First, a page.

Rachel Rabinowitz is four years old in 1919. When her mother dies and her father disappears, she and her brother, Sam, are placed in New York’s Orphaned Hebrews Home. While there, Rachel becomes a subject in medical experiments performed by Dr. Mildred Solomon, a radiologist studying the potential uses of X‑rays. Dr. Solomon is more concerned about establishing her reputation in medical research than she is about the welfare of the children in the home.
In 1954, Rachel is grown up and working as a nurse in the hospice wing of the Old Hebrews Home. Her new patient is Dr. Solomon, and Rachel realizes that the tables have turned: Dr. Solomon, in severe pain as she dies from bone cancer, is now under her control. Will Rachel choose forgiveness or revenge?
This complex story unfolds in chapters that flash back to Rachel’s childhood along with accounts of events in her adult life. The book raises compelling ethical questions about medical research and examines complex family relationships. It is based on historical documents that the author discovered while doing family research at the Center for Jewish History; her great-grandmother worked at the Hebrew Orphan Asylum and her grandfather grew up there. Some of this primary source material is included in an appendix to the novel.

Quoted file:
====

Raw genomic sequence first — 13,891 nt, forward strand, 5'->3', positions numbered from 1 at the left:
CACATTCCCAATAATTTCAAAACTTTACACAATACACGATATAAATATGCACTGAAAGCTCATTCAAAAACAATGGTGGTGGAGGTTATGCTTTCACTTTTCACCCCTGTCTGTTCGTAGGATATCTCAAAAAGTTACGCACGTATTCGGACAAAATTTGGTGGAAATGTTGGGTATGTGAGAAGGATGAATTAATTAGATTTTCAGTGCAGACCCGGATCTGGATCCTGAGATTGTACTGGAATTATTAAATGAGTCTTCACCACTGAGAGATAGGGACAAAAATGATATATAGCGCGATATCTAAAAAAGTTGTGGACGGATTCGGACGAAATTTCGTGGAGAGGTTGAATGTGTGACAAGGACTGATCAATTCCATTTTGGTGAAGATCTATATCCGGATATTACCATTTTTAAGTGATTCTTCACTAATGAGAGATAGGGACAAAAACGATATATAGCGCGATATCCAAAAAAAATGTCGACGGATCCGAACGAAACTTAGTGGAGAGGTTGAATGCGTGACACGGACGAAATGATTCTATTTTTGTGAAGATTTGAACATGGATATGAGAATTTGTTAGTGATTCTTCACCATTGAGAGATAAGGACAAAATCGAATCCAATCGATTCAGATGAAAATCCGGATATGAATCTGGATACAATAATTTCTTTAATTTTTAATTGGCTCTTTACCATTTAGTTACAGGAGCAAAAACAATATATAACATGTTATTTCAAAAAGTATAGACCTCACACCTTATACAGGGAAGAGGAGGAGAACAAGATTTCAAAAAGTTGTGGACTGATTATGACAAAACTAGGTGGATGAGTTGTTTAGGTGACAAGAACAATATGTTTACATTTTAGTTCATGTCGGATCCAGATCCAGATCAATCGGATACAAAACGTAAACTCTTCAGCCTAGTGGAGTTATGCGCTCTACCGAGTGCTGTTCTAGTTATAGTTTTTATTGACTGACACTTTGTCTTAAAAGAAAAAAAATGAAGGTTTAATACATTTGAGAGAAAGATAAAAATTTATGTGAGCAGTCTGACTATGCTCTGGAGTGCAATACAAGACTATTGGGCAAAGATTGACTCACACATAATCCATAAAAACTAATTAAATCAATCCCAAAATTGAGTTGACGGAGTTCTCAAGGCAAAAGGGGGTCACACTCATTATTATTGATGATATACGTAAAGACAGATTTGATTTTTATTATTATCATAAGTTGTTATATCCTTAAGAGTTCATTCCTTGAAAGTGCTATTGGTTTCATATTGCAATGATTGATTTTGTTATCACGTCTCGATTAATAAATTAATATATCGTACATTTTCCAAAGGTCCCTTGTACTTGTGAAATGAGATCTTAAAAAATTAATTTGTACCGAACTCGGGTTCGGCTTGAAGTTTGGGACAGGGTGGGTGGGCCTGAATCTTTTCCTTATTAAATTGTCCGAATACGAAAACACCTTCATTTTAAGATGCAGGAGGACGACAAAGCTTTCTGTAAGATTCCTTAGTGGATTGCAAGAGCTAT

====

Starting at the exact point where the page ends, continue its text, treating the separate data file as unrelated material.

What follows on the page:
Readers will learn a great deal about American Jewish history while reading this book. In addition to experiencing life at the orphanage, they will visit Coney Island, Chicago, and Leadville Colorado. They will also learn about medical research, cancer treatments, and the sexism and discrimination against Jews and homosexuals in the early part of the twentieth century. The history and the ethical issues raised in the story make this an excellent choice for book groups as well as individual readers.